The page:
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Celestial Signs; Sun, Moon, Stars, Sky: Noctilucent Clouds

Updated on July 18, 2012

Night shining clouds have as their causes, solar influences and gasses in the high atmosphere.

The turbulent sun periodically has sunspots and these are precursors to more violent events like the Coronal Mass Ejection.
The turbulent sun periodically has sunspots and these are precursors to more violent events like the Coronal Mass Ejection.
One of the effects of sunspots is increased aurora as depicted in this painting by Frederick Edwin Church.
One of the effects of sunspots is increased aurora as depicted in this painting by Frederick Edwin Church.
A contemporary photograph of an Aurora Borealis is one among a wide selection available as this is a hot topic for photographers. These dispalys are caused most frequently during solar storms.
A contemporary photograph of an Aurora Borealis is one among a wide selection available as this is a hot topic for photographers. These dispalys are caused most frequently during solar storms.
Just after sunset, or just before sunrise, you may see noctilucent or night shining clouds that are caused by solar radiation exciting hydrogen atom at the edge of space, typically at 80 to 100 kilometres up,
Just after sunset, or just before sunrise, you may see noctilucent or night shining clouds that are caused by solar radiation exciting hydrogen atom at the edge of space, typically at 80 to 100 kilometres up,
This photo shows a twilight occurrence of noctilucent clouds. These clouds are becoming increasingly common due to methane breakdown and hydrogen sulfide rising high into the atmosphere.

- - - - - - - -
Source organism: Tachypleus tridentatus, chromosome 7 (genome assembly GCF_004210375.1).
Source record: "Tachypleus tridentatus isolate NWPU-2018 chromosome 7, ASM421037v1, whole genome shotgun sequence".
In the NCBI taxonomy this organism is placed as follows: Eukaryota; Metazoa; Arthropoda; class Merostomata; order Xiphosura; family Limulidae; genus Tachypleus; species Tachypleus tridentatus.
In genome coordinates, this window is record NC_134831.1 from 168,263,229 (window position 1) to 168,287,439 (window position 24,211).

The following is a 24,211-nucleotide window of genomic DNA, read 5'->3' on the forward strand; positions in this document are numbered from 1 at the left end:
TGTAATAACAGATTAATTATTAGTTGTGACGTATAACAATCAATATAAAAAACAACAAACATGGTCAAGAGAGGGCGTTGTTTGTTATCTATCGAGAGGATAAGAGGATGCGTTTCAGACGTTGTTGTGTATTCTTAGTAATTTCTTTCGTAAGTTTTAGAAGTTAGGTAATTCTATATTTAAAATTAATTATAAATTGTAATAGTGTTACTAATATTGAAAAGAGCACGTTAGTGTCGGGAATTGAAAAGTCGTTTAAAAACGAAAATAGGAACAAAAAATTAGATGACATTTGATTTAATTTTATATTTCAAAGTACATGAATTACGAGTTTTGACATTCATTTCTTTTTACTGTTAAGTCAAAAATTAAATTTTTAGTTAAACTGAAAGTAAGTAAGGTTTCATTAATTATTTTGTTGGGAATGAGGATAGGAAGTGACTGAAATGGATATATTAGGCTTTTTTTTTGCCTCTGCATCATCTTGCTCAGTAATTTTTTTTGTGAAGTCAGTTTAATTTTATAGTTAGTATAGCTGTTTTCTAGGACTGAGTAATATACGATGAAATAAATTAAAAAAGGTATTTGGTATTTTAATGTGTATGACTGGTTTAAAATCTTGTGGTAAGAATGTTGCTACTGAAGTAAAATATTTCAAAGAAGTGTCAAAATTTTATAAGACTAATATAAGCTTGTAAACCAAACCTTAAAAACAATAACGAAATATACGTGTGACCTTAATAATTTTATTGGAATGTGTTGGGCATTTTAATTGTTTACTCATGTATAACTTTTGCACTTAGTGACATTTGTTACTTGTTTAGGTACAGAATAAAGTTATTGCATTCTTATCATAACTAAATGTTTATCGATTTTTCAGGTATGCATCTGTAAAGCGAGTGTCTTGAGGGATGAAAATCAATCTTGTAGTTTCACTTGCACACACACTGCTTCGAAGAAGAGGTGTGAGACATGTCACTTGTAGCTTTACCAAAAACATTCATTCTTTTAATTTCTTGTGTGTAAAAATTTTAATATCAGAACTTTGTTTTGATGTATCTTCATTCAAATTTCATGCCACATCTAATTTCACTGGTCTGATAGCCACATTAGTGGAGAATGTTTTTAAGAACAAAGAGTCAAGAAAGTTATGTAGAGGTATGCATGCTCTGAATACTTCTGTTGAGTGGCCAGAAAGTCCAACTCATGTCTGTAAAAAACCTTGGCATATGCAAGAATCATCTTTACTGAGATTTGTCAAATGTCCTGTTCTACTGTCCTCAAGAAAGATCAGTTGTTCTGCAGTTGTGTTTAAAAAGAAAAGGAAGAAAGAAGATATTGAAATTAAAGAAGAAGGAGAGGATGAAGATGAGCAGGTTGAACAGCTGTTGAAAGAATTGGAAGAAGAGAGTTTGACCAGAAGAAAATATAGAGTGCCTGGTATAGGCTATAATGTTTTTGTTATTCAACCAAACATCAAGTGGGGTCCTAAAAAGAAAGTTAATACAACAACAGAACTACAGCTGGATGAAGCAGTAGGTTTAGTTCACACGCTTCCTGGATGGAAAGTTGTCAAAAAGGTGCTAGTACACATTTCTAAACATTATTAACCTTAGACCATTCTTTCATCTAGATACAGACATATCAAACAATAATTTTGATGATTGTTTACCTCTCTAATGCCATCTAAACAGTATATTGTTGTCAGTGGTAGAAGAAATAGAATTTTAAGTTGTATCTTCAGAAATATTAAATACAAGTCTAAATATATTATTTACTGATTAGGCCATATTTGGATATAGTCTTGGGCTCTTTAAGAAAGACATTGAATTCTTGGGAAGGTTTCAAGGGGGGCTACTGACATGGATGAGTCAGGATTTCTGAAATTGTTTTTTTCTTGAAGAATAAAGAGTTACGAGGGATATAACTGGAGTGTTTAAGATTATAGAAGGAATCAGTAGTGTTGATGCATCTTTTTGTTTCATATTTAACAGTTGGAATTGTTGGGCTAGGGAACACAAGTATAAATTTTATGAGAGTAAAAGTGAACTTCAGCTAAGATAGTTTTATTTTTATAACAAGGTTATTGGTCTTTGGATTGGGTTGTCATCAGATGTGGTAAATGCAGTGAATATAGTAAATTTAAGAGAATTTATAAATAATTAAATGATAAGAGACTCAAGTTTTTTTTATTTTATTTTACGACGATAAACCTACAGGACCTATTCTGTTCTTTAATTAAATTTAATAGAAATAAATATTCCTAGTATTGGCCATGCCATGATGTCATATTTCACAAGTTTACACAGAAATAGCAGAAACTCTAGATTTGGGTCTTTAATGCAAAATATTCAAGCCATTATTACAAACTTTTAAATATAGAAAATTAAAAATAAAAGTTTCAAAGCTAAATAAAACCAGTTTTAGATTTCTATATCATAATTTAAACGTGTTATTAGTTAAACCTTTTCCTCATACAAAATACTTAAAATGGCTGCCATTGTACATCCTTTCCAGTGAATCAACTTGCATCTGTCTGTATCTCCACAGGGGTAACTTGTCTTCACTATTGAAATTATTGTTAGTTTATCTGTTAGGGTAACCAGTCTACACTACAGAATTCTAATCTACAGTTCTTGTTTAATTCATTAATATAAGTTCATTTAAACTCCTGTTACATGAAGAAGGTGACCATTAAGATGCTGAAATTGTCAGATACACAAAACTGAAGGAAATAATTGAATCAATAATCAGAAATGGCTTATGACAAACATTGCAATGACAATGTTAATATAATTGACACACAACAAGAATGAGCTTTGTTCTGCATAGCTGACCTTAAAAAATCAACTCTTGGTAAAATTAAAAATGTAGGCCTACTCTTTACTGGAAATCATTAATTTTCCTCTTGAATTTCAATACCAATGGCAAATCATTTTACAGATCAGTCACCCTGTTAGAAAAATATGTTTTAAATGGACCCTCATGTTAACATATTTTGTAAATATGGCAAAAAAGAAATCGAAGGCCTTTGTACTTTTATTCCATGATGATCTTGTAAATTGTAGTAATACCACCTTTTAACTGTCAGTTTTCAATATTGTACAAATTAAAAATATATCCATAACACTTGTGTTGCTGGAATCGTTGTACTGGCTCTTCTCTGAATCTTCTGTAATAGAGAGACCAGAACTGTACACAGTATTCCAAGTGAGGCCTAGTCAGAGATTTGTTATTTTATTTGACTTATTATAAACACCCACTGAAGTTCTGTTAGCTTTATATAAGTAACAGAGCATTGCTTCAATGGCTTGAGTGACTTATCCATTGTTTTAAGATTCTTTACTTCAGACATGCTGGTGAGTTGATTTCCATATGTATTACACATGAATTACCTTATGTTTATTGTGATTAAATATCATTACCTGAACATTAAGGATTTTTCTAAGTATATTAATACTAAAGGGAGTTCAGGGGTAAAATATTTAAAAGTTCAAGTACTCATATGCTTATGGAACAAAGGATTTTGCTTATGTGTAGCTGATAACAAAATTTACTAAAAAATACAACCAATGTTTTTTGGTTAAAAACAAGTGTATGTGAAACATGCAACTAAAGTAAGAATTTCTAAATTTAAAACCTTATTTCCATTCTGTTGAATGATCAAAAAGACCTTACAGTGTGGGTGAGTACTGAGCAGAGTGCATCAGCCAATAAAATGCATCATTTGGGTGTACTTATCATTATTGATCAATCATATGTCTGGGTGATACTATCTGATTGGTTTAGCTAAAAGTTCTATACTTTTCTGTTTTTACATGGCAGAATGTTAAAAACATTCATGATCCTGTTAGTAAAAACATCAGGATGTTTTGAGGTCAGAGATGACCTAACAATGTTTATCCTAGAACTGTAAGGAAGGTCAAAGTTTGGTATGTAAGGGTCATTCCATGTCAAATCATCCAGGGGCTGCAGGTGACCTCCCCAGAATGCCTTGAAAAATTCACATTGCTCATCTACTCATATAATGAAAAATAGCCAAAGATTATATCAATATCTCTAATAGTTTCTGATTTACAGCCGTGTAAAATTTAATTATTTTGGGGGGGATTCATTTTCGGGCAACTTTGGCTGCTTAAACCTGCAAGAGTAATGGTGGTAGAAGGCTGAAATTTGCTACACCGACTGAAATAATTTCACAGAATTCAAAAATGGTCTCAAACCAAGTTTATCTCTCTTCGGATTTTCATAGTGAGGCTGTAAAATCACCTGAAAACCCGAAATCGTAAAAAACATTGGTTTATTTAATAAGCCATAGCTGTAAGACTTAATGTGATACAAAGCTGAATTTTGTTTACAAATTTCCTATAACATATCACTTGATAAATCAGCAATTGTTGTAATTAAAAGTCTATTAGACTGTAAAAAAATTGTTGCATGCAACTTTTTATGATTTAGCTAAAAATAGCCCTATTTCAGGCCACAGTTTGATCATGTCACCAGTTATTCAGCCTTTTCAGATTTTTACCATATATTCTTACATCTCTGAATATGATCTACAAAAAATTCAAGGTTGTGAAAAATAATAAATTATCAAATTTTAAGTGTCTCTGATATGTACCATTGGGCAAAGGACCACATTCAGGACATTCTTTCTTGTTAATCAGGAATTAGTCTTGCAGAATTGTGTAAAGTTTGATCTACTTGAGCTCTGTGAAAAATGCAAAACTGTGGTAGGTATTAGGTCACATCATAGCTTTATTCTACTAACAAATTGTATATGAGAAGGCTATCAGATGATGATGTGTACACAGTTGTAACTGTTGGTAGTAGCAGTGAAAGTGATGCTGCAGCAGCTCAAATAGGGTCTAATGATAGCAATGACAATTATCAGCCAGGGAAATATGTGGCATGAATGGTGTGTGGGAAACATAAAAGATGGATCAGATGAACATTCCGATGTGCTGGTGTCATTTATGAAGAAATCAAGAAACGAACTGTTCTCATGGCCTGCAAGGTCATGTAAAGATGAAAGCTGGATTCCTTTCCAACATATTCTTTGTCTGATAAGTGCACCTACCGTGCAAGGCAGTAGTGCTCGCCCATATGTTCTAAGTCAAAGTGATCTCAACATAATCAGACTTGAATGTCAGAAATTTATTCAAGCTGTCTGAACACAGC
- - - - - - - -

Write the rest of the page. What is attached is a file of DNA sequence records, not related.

This photo shows a twilight occurrence of noctilucent clouds. These clouds are becoming increasingly common due to methane breakdown and hydrogen sulfide rising high into the atmosphere.
This is another example of noctilucent clouds, again seen near the daylight-darkness terminator. The glow is caused by the photoelectric effect at the blue end of the visible spectrum for hydrogen.
This is another example of noctilucent clouds, again seen near the daylight-darkness terminator. The glow is caused by the photoelectric effect at the blue end of the visible spectrum for hydrogen.

Night shining clouds are strange, beautiful, interesting and ominous.

From astrological configurations, to eclipses, occultations, sunspots and CMEs, comets, aurora, meteoroids, ball lightning, bolts from the blue, sprites, UFOs to noctilucent or night shining clouds there is a huge variety of peculiar sky visions, each with its own associated mythical meaning. It is also true that in a changing cosmos and a changing earth. Each one of these events has its own cycle and some occur in lockstep with celestial changes or changes on the earth. An example of the former is the synchronicity between sunspot cycles and aurora. For the latter, we see a match up with increasing methane and noctilucent clouds. As most of us are familiar with the link between sunspots, Coronal Mass Ejections with aurora on earth, we will instead go to a topic for which most people are not aware; the noctilucent clouds that are becoming increasingly frequent.


Just as in anything else, there is a cycle between manifestations on earth that match sky events. For noctilucent or night shining clouds, that match is linked from earth to sky in contradistinction to the usual manifestation of sky to earth. Now the operative cause comes from the sky, but the medium comes from the earth. The sun plays a part in causing these clouds to glow in typical blue colour, but the clouds get there from the earth itself. The cyclical part comes from the aperiodic release of methane from the earth. Lately, there has been a sharp increase in the sighting of this usually rare phenomenon. They were seen in 2003 in space from the International Space Station and were photographed by astronauts. Since then, they have been photographed from the ground in various locations all over the planet. They occur typically from 80 to 100 kilometres at the edge of space. Incoming radiation from the sun causes them to glow and they are typically seen near dawn or dusk.